Newsweek/Barry Morgenstein/Dean Obeidallah

Story highlights

This week's CNN Radio podcast features CNN Opinion contributors on top three stories

Podcast offers views of John Avlon, Margaret Hoover and Dean Obeidallah

Panelists exchange views on N Korea threats, N.Carolina push for a state religion

Panelists also discuss poll showing conspiracy theories run along partisan lines

CNN —  

This week on The Big Three we tackle North Korea’s nuclear threats, North Carolina’s push for an official state religion and a new poll that shows conspiracy theories proliferate along partisan lines across the USA.

North Korea: Objectively, the presence of a nuclear rogue state threatening the United States with missile attack is grave and serious news. But the fact that this is North Korea – a communist dictatorship prone to throwing tempter tantrums on the geopolitical stage solely for attention and cash infusions–cuts the solemnity with a Groundhog Day quality. We’ve seen this movie before. But this is a dangerous game for all involved – especially South Korea and the 30,000 U.S. troops in the DMZ. With the escalation ongoing, all we can say for sure right now is that Dennis Rodman’s naïve try for personal diplomacy with North Korea was an air ball.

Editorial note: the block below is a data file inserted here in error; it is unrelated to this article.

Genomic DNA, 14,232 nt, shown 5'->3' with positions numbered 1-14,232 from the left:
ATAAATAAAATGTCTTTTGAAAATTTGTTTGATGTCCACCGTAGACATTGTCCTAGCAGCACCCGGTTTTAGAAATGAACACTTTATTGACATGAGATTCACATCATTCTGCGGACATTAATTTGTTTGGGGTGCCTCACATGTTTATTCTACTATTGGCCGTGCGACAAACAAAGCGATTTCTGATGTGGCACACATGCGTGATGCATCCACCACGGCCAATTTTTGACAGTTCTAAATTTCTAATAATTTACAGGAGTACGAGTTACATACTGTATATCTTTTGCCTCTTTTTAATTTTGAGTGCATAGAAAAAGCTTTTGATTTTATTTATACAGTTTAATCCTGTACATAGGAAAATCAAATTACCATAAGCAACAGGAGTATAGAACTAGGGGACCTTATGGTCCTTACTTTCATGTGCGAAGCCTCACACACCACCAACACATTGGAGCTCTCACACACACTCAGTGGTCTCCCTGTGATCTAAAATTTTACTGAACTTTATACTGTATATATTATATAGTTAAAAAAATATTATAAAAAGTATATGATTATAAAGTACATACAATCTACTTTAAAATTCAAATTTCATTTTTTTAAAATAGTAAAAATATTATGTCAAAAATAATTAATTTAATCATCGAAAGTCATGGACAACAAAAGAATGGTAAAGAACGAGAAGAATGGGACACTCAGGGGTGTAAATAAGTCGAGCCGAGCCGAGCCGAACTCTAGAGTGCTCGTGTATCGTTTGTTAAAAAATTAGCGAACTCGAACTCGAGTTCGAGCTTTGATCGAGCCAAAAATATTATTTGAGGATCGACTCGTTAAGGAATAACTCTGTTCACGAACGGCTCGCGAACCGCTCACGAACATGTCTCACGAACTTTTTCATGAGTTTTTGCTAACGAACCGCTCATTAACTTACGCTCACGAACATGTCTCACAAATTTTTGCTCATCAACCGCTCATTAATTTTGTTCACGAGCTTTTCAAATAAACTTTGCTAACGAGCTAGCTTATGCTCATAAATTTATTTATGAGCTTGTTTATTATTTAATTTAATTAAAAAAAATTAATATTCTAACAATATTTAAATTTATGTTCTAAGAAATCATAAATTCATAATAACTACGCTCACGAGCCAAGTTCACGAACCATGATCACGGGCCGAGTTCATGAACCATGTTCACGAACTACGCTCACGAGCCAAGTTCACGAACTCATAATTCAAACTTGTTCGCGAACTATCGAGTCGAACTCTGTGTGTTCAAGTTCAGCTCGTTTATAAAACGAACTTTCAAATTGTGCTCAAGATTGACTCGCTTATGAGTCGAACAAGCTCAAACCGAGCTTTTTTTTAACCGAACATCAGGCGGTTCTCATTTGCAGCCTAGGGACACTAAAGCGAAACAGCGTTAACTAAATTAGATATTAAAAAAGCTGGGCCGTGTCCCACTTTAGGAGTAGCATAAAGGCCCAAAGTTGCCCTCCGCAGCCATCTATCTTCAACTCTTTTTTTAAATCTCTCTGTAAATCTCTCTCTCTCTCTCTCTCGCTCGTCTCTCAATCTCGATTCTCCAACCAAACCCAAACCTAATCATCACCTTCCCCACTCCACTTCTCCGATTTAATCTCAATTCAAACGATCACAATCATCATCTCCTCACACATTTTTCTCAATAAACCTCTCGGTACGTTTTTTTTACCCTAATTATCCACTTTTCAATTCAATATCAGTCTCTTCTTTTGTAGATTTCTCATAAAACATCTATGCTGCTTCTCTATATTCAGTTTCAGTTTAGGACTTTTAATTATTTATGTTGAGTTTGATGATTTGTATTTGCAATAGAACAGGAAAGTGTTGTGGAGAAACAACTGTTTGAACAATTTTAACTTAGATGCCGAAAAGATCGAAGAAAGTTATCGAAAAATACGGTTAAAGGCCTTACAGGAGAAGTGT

A state religion?: In North Carolina, social conservatives seem to have set up a collision course with the U.S. Constitution, in a bid to assert that Christianity is the official state religion. This effort was inspired by an ACLU lawsuit that attempted to force county officials to stop beginning meetings with a prayer, illustrating the cycle of incitement that too often pulls our political arguments off-center. But the subsequent debate about separation of church and state is not one that will help the national Republican Party with its rebranding.

Partisan paranoia: Finally, a new poll found that absurd conspiracy theories are sadly alive and well in the USA. These range from the self-evidently absurd (an alien race of lizard people secretly run the world) to old chestnuts like the moon landing was faked.

But of more serious concerns are the partisan divides beneath the competing conspiracy theories, including majorities of Republicans believing that global warming is a hoax and majorities of Democrats believing that the Bush administration intentionally lied about WMD’s in Iraq to get the USA to invade (Margaret and Dean have a particularly lively debate on that one).

Most distressing to me is the finding that 20% of Republicans believe that Barack Obama is the anti-Christ. Not much to say about that, except to once again point out how much hyper-partisan media is corroding our country’s capacity for rational debate. As Senator Daniel Patrick Moynihan famously said “everyone is entitled to his own opinion, but not his own facts.”

That idea is the foundation of our debates here on The Big Three. We hope you enjoy.

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The opinions in this commentary are solely those of John Avlon.